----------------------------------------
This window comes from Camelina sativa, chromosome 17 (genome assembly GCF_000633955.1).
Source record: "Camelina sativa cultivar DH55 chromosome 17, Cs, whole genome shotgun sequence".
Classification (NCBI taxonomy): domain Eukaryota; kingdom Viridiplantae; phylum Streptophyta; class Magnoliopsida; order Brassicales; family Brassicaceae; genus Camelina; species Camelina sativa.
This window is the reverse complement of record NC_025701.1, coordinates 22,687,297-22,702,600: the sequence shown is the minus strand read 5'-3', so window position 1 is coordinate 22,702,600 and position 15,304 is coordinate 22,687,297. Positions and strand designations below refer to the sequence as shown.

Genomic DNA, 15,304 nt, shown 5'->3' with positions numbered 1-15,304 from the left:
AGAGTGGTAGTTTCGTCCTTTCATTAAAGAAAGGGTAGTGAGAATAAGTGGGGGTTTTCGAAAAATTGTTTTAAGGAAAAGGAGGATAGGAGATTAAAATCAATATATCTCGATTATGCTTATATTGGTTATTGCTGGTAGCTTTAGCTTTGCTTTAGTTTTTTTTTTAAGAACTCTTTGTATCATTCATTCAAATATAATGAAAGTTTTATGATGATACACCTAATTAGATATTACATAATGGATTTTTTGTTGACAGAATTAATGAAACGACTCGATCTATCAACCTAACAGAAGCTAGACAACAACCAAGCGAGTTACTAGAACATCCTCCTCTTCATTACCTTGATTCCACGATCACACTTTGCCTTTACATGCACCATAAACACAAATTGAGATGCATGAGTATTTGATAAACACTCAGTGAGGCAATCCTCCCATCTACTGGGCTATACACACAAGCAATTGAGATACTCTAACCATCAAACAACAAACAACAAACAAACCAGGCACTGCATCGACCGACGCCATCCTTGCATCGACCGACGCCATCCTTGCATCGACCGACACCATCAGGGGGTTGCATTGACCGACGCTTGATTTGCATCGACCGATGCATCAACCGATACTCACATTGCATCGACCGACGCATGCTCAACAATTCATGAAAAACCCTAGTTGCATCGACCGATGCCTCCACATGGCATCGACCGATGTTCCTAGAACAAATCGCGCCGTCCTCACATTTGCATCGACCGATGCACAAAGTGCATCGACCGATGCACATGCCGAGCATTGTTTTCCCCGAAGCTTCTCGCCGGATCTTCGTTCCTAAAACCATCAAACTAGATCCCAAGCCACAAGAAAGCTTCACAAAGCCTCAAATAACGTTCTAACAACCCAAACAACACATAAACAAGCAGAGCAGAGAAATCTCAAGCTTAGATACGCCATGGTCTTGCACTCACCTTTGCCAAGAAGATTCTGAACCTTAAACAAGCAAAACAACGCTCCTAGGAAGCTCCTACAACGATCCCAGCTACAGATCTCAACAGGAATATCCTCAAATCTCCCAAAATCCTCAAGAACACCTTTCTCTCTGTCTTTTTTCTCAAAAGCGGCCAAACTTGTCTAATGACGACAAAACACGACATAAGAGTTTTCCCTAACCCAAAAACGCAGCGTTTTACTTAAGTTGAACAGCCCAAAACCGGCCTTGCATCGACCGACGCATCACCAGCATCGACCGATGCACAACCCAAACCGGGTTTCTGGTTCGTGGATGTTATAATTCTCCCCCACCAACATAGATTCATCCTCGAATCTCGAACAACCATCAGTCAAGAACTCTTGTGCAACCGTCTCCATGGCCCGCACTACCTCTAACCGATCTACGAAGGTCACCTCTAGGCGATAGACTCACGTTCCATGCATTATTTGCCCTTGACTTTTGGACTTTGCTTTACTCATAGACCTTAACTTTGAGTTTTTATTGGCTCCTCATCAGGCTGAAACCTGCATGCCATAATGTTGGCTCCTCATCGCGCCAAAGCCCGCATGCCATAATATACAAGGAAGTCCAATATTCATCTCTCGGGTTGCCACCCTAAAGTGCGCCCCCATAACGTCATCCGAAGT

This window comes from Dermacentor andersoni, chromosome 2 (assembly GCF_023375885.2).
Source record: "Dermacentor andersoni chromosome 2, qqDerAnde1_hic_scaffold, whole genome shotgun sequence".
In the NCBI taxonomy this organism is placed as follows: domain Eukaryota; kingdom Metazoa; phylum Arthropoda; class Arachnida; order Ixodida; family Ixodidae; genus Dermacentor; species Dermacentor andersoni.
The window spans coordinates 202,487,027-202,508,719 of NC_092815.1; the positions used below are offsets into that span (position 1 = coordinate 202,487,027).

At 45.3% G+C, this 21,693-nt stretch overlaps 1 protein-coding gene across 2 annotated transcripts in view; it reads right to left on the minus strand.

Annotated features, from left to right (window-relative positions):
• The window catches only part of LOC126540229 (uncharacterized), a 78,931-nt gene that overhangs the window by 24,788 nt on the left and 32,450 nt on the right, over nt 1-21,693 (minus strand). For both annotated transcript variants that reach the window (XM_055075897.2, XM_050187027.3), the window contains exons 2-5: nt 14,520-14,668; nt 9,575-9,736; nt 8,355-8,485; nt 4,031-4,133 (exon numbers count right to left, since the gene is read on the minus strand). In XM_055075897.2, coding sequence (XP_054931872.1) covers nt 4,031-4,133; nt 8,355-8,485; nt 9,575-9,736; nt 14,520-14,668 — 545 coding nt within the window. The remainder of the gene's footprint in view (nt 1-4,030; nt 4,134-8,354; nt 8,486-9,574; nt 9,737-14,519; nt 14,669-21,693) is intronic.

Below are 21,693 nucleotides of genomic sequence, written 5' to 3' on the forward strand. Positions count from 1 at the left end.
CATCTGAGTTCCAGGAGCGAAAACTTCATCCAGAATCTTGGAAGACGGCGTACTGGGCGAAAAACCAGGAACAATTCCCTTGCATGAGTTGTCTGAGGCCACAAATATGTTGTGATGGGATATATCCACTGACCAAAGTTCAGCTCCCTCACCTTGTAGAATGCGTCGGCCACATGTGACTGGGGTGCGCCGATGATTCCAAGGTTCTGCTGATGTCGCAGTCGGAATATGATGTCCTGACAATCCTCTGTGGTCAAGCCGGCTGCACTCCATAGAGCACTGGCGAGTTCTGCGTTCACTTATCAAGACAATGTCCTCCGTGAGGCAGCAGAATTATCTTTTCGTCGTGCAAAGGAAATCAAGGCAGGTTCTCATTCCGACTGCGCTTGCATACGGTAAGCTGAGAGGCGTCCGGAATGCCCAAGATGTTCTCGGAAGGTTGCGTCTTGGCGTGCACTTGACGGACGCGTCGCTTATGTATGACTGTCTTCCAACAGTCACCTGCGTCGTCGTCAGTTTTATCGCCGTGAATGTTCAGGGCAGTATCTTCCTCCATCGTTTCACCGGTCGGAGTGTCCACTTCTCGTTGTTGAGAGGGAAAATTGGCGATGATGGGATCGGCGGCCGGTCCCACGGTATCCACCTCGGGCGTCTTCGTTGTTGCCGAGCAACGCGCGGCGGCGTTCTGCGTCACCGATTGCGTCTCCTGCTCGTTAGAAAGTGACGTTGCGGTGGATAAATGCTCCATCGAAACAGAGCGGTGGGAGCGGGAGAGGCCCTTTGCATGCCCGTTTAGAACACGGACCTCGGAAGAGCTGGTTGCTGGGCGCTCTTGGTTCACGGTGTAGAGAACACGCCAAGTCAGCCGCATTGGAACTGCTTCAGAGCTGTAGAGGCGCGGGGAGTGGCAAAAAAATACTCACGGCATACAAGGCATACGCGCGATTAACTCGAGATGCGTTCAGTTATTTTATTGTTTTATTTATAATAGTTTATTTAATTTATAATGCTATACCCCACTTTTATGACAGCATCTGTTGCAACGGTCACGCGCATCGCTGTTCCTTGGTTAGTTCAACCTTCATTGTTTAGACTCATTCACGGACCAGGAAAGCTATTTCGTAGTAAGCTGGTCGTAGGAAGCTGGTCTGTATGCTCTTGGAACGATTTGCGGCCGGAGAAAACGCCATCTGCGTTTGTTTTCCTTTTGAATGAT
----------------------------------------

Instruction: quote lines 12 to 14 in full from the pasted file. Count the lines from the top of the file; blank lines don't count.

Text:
Annotated features, from left to right (window-relative positions):
• The window catches only part of LOC126540229 (uncharacterized), a 78,931-nt gene that overhangs the window by 24,788 nt on the left and 32,450 nt on the right, over nt 1-21,693 (minus strand). For both annotated transcript variants that reach the window (XM_055075897.2, XM_050187027.3), the window contains exons 2-5: nt 14,520-14,668; nt 9,575-9,736; nt 8,355-8,485; nt 4,031-4,133 (exon numbers count right to left, since the gene is read on the minus strand). In XM_055075897.2, coding sequence (XP_054931872.1) covers nt 4,031-4,133; nt 8,355-8,485; nt 9,575-9,736; nt 14,520-14,668 — 545 coding nt within the window. The remainder of the gene's footprint in view (nt 1-4,030; nt 4,134-8,354; nt 8,486-9,574; nt 9,737-14,519; nt 14,669-21,693) is intronic.

Below are 21,693 nucleotides of genomic sequence, written 5' to 3' on the forward strand. Positions count from 1 at the left end.